Shoah witness Alberto Sed passed away at 90 in Rome on Saturday.
Son of Pacifico Sed and Enrica Calò, Alberto was born in Rome on December 7, 1928. He escaped the Nazi round-up of October 16, 1943, but he was later arrested along with his mother and sisters in May 1944, sent to Fossoli and then deported to Auschwitz-Birkenau.
Only Alberto and Fatina, a victim of the infamous Mengele’s experiments, survived and returned to Rome.
“Talking to kids is my revenge on evil,” he would often say in his tireless activity to bear testimony of what he saw to the new generations, to whom he always conveyed a message of life and hope.
“Many of them, who would often fight over trivial things like a cell phone, suddenly understand the value of life and that fighting over nonsense does not make sense,” he explained.
“I love children immensely, but I could never pick one up. If only I think of the gesture, I am overcome by the fear that someone will shout at me to throw it in the air,” Sed painfully confessed in his biography, “I was a number,” written by Roberto Riccardi.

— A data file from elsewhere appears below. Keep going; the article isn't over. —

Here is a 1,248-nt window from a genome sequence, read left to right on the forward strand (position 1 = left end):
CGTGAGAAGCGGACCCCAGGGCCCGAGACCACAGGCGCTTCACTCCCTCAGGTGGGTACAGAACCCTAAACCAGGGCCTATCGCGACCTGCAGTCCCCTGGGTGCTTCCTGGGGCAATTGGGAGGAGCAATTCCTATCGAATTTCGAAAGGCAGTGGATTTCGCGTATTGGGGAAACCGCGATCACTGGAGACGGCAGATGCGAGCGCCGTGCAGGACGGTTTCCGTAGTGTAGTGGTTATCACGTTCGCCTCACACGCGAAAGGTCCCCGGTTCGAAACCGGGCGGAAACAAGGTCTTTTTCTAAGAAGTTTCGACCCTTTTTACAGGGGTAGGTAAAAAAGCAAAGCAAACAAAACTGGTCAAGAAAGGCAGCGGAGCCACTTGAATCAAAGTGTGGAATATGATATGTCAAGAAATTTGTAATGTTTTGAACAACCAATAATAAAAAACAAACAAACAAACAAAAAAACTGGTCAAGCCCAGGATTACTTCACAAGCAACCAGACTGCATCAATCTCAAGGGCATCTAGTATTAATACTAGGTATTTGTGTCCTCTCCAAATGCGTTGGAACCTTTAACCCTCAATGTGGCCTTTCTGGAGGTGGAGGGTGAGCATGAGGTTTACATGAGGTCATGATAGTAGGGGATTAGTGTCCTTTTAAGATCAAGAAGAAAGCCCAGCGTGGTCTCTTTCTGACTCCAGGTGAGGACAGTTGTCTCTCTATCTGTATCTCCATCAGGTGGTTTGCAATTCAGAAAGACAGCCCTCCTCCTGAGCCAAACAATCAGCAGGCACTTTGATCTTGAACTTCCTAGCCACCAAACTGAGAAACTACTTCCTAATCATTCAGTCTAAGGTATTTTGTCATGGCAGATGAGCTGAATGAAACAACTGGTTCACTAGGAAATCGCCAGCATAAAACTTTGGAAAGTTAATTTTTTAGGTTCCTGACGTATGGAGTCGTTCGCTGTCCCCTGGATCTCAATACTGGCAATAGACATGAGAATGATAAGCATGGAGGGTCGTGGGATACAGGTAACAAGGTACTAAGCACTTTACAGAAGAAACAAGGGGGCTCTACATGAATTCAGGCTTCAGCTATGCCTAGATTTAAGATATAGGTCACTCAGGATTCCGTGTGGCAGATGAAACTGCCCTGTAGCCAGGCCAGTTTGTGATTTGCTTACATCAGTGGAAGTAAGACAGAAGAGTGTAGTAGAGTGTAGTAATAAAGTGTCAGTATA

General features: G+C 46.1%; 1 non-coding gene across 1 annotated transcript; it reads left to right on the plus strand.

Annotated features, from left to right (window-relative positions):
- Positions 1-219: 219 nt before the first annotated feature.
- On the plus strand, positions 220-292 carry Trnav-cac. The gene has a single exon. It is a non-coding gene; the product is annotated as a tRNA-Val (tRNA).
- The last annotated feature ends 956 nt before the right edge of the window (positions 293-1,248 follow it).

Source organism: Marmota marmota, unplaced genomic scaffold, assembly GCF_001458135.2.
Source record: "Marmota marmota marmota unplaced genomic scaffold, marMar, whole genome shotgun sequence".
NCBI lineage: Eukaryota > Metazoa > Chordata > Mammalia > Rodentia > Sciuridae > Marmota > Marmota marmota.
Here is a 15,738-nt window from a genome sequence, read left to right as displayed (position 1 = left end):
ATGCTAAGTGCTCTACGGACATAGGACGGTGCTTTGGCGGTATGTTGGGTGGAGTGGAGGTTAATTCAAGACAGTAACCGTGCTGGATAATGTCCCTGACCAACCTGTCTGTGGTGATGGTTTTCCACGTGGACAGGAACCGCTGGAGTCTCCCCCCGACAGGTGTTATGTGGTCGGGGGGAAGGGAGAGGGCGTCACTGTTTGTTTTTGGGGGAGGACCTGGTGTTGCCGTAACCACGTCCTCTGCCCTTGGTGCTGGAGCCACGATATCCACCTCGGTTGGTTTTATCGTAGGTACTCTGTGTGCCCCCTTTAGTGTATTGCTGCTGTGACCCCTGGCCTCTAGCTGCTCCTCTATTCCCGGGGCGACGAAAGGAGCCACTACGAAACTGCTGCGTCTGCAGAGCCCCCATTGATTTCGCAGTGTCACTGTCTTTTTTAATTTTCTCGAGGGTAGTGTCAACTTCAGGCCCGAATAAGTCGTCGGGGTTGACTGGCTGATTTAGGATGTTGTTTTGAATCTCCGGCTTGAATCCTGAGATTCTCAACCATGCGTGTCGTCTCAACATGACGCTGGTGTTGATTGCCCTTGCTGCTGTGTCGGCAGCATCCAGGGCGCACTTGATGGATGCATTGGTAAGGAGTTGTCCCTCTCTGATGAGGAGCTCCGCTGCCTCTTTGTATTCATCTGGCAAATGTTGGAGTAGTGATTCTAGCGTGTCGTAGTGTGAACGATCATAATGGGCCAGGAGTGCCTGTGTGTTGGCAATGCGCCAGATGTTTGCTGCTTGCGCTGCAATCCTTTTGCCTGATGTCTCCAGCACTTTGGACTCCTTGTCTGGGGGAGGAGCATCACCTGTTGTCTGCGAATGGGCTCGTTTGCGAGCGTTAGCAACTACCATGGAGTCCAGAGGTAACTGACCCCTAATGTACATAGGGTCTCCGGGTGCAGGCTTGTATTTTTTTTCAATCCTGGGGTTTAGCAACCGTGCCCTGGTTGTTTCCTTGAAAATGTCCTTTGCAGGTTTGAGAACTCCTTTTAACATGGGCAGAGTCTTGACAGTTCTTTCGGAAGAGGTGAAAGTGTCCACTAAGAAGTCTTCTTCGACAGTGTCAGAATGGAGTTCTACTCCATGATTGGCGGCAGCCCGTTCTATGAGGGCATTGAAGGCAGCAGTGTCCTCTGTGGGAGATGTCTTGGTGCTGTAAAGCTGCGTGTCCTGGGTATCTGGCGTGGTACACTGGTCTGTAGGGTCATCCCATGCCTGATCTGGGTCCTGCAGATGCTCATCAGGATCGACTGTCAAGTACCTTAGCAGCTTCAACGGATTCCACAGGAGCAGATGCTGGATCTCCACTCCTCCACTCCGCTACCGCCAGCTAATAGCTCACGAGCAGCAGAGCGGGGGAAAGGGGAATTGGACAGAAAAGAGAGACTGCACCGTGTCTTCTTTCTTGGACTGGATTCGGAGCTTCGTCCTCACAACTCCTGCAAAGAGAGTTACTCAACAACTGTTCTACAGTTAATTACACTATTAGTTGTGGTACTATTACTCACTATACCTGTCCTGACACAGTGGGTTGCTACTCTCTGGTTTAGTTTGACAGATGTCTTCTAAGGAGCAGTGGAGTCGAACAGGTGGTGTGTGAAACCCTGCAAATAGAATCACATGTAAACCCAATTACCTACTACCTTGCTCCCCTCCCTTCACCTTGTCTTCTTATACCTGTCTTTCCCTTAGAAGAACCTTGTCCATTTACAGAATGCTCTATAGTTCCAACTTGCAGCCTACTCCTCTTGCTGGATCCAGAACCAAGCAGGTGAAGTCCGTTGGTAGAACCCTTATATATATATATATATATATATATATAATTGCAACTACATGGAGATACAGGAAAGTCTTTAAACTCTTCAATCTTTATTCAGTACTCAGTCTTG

His story, however, is one of a man who never gave in to evil.
“All you see in this room is the demonstration of my revenge, my redemption for the atrocities suffered by my sister and me. There was so much pain, but today it was finally overwhelmed by the love that all of you are showing me,” he once told a journalist visiting him at home.
Alberto Sed’s funeral took place on Sunday at the Prima Porta cemetery in Rome.
Condolences for his death were expressed within the Jewish world and in all Italian society.
“With Alberto Sed – said Noemi Di Segni, President of the Union of Italian Jewish Communities – an unshakable voice of Remembrance has left us. He was a witness of the horrors of the twentieth century that, without respite, putting forward all his passionate civil commitment, dedicated himself to the encounter with the new generations.”
“His message of life, hope and awareness is the greatest gift that Alberto Sed has given over the years,” continued Di Segni. “Thank you, Alberto, thank you for everything. May your memory be a blessing.”
“His death represents an immense pain for the whole community,” commented Ruth Dureghello, president of the Jewish Community of Rome. “An even more painful loss in these dark times when anti-Semitic hatred is reappearing ”
Among others, also the mayor of Rome Virginia Raggi and the governor of the Lazio region Nicola Zingaretti honored Sed’s memory.